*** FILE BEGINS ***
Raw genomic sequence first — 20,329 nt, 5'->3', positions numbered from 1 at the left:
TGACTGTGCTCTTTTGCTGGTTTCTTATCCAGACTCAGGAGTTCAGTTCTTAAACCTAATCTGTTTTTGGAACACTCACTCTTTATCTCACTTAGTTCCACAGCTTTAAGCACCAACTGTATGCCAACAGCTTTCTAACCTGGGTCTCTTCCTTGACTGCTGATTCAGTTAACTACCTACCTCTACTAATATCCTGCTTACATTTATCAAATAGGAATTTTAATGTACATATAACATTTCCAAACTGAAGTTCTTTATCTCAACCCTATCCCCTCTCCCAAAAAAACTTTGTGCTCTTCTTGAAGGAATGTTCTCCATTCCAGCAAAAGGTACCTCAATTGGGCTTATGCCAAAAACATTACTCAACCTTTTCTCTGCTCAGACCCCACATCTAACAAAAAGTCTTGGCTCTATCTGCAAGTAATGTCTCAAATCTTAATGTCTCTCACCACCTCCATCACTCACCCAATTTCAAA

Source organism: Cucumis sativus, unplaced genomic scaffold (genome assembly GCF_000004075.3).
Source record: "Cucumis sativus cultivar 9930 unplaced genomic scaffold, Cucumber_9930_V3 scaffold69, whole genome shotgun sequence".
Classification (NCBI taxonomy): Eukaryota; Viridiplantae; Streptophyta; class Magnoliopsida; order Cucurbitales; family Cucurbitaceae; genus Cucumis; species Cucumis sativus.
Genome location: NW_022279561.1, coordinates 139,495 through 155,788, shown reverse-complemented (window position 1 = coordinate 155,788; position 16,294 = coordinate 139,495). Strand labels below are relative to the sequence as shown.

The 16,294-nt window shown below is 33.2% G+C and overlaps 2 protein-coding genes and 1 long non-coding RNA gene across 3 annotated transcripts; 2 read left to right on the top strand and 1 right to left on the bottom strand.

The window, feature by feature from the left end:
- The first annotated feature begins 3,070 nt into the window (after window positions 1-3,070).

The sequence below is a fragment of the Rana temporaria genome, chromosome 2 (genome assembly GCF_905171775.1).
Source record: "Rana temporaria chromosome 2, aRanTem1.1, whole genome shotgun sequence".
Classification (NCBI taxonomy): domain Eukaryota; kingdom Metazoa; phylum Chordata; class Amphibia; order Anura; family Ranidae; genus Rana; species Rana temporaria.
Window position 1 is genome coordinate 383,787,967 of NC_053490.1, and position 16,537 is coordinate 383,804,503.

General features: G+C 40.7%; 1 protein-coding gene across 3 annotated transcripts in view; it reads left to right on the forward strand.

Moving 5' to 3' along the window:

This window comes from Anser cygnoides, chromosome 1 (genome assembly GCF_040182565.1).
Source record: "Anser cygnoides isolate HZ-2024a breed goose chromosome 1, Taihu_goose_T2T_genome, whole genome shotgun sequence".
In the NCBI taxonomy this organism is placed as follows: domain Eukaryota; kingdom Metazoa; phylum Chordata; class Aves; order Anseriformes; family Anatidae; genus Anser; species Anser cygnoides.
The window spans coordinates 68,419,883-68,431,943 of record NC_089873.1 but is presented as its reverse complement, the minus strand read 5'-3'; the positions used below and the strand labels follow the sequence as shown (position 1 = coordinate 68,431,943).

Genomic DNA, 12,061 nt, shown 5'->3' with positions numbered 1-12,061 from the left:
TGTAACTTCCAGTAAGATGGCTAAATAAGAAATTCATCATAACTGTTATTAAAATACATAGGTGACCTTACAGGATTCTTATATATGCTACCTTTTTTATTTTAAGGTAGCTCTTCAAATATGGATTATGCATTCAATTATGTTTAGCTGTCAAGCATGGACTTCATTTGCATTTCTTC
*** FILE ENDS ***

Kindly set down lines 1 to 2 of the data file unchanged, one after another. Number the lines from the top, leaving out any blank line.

Raw genomic sequence first — 20,329 nt, 5'->3', positions numbered from 1 at the left:
TGACTGTGCTCTTTTGCTGGTTTCTTATCCAGACTCAGGAGTTCAGTTCTTAAACCTAATCTGTTTTTGGAACACTCACTCTTTATCTCACTTAGTTCCACAGCTTTAAGCACCAACTGTATGCCAACAGCTTTCTAACCTGGGTCTCTTCCTTGACTGCTGATTCAGTTAACTACCTACCTCTACTAATATCCTGCTTACATTTATCAAATAGGAATTTTAATGTACATATAACATTTCCAAACTGAAGTTCTTTATCTCAACCCTATCCCCTCTCCCAAAAAAACTTTGTGCTCTTCTTGAAGGAATGTTCTCCATTCCAGCAAAAGGTACCTCAATTGGGCTTATGCCAAAAACATTACTCAACCTTTTCTCTGCTCAGACCCCACATCTAACAAAAAGTCTTGGCTCTATCTGCAAGTAATGTCTCAAATCTTAATGTCTCTCACCACCTCCATCACTCACCCAATTTCAAA